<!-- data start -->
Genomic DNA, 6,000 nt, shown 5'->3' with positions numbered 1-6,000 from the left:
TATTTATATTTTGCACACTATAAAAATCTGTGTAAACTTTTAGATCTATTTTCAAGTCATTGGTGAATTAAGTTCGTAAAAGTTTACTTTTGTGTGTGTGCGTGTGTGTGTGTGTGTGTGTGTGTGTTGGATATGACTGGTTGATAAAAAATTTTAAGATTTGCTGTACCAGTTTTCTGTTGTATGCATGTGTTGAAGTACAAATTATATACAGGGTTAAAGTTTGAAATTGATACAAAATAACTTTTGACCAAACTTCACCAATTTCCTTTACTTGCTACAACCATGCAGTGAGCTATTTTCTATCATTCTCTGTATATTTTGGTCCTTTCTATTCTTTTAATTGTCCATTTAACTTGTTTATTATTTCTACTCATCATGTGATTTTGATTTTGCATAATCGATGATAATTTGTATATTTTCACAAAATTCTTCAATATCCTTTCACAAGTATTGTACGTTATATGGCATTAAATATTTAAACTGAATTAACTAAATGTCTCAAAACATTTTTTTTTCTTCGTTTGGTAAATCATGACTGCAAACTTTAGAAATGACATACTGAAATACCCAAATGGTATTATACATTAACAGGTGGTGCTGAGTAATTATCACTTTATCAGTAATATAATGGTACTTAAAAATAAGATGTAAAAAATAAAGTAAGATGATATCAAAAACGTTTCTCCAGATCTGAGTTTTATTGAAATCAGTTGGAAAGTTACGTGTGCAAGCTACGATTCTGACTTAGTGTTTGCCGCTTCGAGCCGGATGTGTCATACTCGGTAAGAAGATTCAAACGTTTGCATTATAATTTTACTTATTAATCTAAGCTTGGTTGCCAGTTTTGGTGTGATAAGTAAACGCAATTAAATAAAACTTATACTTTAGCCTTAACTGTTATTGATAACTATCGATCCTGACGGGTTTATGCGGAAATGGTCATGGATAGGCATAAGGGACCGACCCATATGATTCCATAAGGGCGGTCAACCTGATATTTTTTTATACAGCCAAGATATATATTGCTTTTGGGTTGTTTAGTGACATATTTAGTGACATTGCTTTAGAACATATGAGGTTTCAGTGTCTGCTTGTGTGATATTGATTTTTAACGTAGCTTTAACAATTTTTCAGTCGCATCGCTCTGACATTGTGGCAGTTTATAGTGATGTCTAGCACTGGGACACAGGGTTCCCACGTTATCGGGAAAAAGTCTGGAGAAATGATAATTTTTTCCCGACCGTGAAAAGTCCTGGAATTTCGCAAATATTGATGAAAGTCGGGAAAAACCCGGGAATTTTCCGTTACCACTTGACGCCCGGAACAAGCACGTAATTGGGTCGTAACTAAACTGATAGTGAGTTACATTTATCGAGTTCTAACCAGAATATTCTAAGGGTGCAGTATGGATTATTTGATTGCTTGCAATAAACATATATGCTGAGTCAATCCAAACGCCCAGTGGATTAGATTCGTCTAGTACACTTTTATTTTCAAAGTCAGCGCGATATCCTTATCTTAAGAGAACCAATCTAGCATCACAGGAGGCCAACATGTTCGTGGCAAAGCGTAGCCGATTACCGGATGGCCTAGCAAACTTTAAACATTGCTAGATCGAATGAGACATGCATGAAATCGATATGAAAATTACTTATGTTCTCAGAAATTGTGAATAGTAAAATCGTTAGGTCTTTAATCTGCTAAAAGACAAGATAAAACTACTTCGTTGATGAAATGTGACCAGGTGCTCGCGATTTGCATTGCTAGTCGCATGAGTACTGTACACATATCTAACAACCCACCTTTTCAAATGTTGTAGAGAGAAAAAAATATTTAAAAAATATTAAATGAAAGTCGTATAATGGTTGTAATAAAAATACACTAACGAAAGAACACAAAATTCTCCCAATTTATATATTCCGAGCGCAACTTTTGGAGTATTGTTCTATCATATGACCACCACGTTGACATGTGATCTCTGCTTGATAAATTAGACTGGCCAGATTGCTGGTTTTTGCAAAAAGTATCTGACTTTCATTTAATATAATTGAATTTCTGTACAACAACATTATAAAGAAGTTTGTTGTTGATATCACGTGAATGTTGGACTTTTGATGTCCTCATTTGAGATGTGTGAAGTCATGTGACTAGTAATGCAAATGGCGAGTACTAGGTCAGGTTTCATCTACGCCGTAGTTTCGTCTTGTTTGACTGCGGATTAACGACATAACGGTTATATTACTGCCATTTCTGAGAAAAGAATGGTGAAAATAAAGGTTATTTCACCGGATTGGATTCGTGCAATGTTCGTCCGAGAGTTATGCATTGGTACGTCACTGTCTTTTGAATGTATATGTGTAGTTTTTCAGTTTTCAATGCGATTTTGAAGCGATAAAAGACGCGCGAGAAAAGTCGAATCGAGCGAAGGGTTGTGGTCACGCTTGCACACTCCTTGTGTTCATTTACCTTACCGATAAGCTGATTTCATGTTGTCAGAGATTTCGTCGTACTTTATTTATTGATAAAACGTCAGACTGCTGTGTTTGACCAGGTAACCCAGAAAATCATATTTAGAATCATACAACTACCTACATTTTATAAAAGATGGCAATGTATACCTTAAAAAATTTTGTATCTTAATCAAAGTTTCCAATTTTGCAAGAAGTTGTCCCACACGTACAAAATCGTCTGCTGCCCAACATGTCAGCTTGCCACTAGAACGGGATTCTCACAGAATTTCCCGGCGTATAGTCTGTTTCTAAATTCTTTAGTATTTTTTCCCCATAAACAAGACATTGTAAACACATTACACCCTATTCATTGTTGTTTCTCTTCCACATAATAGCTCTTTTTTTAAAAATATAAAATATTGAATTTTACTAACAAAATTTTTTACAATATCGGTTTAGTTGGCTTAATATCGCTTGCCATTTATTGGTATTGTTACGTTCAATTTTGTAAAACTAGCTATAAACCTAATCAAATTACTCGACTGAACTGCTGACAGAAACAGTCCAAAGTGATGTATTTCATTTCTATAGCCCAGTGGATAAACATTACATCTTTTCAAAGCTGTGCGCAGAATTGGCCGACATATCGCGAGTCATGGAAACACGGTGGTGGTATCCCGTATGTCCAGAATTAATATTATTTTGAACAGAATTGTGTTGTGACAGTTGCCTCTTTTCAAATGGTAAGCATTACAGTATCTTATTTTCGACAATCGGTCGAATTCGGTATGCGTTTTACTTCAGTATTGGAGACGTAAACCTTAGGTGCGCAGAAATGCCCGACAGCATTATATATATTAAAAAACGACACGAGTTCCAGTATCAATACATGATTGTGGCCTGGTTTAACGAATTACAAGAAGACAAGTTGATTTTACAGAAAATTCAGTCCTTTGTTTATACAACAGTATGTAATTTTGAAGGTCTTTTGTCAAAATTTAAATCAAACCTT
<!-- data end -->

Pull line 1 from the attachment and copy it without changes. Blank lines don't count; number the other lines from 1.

Genomic DNA, 6,000 nt, shown 5'->3' with positions numbered 1-6,000 from the left: